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Press Release: Celebrate the Holidays in Mexican Baroque style with The Rose Ensemble

HOUSTON EARLY MUSIC P. O. Box 271193 Houston, TX 77277-1193 HoustonEarlyMusic.org Media contact: Susan Love Fitts, 936-597-8825 susanlovefitts@consolidated.net Celebrate the Holidays in Mexican Baroque style with The Rose Ensemble Houston Early Music’s Hispanic Heritage Series spotlights early music of the Americas HOUSTON, TX— November 5, 2009 – Houston Early Music presents The Rose Ensemble in Celebremos el Niño – A Mexican Baroque Christmas on Sunday, December 13 at 5:00 p.m., at Christ Church Cathedral as part an annual tradition, the Hispanic Heritage Series. The internationally known group brings a rare collection of early Mexican music, featuring over two centuries of festive Christmas dances, ballads and villancicos from the great cathedrals of Puebla and Mexico City. “This is remarkable music that is not heard that often,” says Nancy Ellis, artistic director of Houston Early Music. “We are delighted to bring The Rose Ensemble to Houston for the very first time.” Continue reading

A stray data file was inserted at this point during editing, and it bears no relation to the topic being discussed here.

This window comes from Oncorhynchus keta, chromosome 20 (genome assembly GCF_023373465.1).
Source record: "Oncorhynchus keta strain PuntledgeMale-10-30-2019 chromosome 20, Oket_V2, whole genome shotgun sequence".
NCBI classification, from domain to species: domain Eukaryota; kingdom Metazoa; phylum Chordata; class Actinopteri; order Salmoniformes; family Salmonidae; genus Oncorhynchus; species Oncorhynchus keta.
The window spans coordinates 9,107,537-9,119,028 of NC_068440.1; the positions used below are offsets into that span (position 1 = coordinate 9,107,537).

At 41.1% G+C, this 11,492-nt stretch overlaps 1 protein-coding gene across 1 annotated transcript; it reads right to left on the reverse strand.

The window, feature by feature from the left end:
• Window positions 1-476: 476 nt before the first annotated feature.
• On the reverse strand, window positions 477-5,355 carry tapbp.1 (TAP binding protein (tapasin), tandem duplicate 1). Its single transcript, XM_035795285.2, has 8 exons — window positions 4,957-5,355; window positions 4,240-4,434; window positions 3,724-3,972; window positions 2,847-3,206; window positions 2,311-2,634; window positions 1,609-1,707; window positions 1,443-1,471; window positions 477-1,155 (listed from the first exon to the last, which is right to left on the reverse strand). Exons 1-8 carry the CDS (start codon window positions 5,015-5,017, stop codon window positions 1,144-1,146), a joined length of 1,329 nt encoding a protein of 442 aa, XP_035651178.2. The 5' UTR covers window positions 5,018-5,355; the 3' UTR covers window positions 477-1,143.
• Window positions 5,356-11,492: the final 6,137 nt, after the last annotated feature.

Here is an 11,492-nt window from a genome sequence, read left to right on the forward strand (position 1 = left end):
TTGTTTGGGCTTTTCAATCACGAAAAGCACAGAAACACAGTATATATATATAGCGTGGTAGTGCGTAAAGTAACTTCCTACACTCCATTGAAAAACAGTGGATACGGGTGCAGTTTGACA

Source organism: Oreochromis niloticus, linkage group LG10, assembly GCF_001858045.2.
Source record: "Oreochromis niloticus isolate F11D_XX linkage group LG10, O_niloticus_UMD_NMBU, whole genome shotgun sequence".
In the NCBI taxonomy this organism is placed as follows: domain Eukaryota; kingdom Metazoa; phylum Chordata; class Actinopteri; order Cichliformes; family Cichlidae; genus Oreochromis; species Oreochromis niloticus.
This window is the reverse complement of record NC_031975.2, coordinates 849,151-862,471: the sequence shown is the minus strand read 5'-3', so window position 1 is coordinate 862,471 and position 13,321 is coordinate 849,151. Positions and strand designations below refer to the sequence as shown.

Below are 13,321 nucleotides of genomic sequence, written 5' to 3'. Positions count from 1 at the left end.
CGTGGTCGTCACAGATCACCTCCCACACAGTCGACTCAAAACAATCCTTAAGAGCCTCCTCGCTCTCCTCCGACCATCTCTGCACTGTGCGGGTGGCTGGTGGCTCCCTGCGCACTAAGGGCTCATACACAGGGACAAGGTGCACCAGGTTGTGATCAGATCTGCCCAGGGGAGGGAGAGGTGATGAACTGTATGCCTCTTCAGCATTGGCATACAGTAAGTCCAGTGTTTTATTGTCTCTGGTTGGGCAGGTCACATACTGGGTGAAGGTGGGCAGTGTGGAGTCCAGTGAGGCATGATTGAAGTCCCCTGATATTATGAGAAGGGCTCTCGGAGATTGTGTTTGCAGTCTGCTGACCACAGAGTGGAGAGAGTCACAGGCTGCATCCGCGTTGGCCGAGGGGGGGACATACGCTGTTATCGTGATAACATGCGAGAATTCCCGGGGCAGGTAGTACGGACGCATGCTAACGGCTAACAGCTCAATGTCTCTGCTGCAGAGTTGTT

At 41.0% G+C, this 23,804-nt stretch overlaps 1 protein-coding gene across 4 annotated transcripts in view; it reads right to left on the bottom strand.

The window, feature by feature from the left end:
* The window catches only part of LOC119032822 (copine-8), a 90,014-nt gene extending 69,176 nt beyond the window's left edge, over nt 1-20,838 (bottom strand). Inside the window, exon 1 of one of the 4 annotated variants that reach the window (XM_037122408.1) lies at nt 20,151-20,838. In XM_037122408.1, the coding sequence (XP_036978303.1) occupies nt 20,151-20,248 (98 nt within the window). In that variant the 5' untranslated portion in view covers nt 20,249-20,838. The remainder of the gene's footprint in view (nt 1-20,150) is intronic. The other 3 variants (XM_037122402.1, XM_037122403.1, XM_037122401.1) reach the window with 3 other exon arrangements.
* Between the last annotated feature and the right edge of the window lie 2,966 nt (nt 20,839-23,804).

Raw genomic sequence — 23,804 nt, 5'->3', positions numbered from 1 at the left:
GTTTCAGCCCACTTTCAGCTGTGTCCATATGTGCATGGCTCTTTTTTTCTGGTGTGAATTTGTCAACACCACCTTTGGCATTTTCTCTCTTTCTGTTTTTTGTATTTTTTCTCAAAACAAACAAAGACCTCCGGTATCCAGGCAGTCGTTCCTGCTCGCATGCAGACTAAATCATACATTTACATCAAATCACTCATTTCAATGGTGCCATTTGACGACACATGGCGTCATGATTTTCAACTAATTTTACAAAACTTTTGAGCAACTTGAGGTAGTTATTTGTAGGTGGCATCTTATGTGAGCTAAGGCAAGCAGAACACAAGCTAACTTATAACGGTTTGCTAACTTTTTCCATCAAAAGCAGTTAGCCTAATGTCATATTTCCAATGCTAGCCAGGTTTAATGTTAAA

Music review: Red Priest entertains with unique technical wizardry

from Houston Chronicle

Music review: Red Priest entertains with unique technical wizardry

By CHARLES WARD ARTS WRITER

Oct. 29, 2009, 5:55PM

If any Baroque-music purists survived the Houston debut of Red Priest, Tuesday’s concert at Midtown’s Trinity Episcopal Church would have been their personal Nightmare on Main Street.

Actually, the four-member, Britain-based ensemble called the evening Nightmare in Venice and, in the spirit of Halloween, featured music composed in Stylus Phantasticus, a 17th-century style noted for its free-form, fantastical moods and unexpected musical effects

Red Priest recorders, violin, Baroque cello and harpsichord opened with a concerto by the original red priest, Italy’s Antonio Vivaldi. ForLa Notte (The Night), the players entered in black hoods and robes, one musician from the side of the church’s chancel and the rest from the church’s rear. They played the horror film-like special effects with ghoulish glee and fabulous virtuosity. Continue reading